Don’t write that you want to “help people.” That is probably the piece of advice I heard the most when I was applying to law school. When you apply to law school, you have to write a “personal statement” describing why you want to get a legal education and, essentially, your personal story or some version of it that’s relevant to a law school admissions officer. The reason to leave out the “I want to help people” bit in a personal statement isn’t because of some aversion among law schools to students who have philanthropic interests; it’s because it’s cliché. Everyone wants to help people; you want to make your personal statement unique. I took note of this advice, drafted a personal statement that was unique enough, found nuanced ways of saying exactly how I wanted to help people in my interviews, and, a few months later, I got accepted at Harvard Law School where I’ve been for almost three semesters.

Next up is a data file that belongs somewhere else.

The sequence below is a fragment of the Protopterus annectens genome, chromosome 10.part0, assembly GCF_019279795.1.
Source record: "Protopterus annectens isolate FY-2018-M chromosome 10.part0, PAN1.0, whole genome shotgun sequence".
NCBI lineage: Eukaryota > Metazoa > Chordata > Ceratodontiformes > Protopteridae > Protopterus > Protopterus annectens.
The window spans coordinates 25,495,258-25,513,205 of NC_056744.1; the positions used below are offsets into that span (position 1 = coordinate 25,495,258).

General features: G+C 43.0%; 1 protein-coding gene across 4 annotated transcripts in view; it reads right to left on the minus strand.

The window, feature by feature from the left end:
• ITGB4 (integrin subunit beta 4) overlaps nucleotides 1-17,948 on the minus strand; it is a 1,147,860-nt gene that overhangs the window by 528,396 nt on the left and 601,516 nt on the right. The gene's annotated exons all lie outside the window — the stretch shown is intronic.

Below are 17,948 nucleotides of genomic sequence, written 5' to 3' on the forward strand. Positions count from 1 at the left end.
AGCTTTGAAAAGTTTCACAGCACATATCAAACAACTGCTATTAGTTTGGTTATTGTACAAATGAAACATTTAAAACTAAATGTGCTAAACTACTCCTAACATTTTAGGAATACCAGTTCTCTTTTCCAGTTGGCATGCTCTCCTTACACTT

Law school opened my eyes to a side of the law I hadn’t really seen before where corporate greed twists legal arguments, and the wealthy are often able to game the system through their purchasing power. Most people probably have some conception of the Erin Brokovich or Dark Waters stories of a corporate behemoth carelessly destroying the health and wellbeing of countless citizens and having big law firms fight on their side. However, Erin Brokovich and Dark Waters are success stories (at least legally)–the “little guys” won in suing the big corporations–but often the big law firms win for their rich clients and help them get away with horrendous harms just because they can pay for a good lawyer.